New Zealanders give up guns after massacre, but some face blowback

A man looks at firearms on display at Gun City gunshop in Christchurch, New Zealand, March 19, 2019. (REUTERS)
Updated 19 March 2019

New Zealanders give up guns after massacre, but some face blowback

  • Police said they did not have data available on the number of weapons handed in since Friday

CHRISCHURCH, New Zealand: New Zealanders have begun handing in weapons in response to government appeals following the Christchurch massacre, but the gesture has put some squarely in the social media firing line.
John Hart, a farmer in the North Island district of Masterton, decided to give his semi-automatic rifle to police after Prime Minister Jacinda Ardern announced on Monday plans to tighten gun laws in light of the slaughter Friday of 50 Muslim worshippers.
She also encouraged owners to surrender unnecessary firearms after it emerged that the accused mosque attacker, Australia white nationalist Brenton Tarrant, had legally acquired the guns he used in the rampage.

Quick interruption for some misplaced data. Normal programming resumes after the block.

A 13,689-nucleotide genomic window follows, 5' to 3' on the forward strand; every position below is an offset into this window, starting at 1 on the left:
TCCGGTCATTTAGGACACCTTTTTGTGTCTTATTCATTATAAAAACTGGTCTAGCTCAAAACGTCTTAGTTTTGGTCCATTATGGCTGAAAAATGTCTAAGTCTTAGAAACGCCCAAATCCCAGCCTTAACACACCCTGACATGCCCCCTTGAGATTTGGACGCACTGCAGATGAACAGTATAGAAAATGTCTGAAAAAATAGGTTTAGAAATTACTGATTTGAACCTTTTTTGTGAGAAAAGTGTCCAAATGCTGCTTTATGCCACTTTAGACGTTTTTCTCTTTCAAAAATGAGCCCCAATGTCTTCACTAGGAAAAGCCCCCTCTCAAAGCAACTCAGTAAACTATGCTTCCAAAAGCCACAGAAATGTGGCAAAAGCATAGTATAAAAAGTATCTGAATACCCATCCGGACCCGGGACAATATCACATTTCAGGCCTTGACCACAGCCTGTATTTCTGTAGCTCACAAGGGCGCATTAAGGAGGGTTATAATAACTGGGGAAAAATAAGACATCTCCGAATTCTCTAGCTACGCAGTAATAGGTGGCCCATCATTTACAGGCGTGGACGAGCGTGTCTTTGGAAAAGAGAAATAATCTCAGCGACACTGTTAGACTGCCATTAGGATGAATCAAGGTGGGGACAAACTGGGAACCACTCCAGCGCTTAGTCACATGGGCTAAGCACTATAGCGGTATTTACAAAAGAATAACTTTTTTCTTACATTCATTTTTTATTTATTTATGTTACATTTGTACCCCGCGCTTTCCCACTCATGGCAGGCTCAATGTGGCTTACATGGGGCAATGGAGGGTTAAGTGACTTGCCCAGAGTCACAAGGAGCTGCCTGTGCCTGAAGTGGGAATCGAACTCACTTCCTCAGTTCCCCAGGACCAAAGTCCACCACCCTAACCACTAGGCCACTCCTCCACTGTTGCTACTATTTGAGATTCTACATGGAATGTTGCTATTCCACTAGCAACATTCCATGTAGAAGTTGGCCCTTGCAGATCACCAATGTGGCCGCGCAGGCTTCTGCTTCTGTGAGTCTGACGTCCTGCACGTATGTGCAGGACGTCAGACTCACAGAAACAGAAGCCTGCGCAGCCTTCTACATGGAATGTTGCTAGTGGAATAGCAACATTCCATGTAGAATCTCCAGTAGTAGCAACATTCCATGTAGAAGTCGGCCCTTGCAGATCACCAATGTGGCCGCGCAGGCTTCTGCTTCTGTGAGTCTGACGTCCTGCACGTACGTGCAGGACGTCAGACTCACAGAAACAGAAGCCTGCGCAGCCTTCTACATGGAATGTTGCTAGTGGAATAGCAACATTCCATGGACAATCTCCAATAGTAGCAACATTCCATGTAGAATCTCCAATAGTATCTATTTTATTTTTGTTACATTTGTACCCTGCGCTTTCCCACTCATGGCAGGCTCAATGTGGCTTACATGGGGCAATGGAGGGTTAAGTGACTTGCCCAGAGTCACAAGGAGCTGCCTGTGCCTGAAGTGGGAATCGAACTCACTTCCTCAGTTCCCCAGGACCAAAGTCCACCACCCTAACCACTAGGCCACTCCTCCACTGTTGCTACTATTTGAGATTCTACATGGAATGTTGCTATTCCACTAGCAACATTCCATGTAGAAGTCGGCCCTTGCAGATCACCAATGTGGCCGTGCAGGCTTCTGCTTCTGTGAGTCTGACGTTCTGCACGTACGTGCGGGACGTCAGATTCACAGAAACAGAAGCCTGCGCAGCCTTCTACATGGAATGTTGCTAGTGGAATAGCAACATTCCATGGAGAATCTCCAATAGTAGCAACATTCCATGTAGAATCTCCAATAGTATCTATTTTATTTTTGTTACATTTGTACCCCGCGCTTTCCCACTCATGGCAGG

Hart said it was an easy decision for him to hand in his semi-automatic and tweeted that “on the farm they are a useful tool in some circumstances, but my convenience doesn’t outweigh the risk of misuse. We don’t need these in our country.”
The tweet drew a barrage of derogatory messages to his Facebook account — most apparently from the US, where the pro-gun lobby is powerful and vociferous.
Hart deleted the messages but posted online: “A warm kia ora to all my new American Facebook friends.”
“I’m not familiar with your local customs, but I assume ‘Cuck’ is a traditional greeting,” he said of the insult, short for “cuckold’, frequently used by far-right extremists.
Hart told AFP many of the messages made inaccurate references to his sexuality.
“It was very sudden. It started about the time the US east coast was waking up. There seemed to have been a rallying call,” he said.
A more mild message, from Kaden Heaney asked: “What’s the point of giving up yalls personal guns? Yall do realize what happens to societies that give up their guns right? Evil people will get their hands on guns, knives, bombs or whatever they want to kill no matter what the intentions of good people are. Who will protect you.”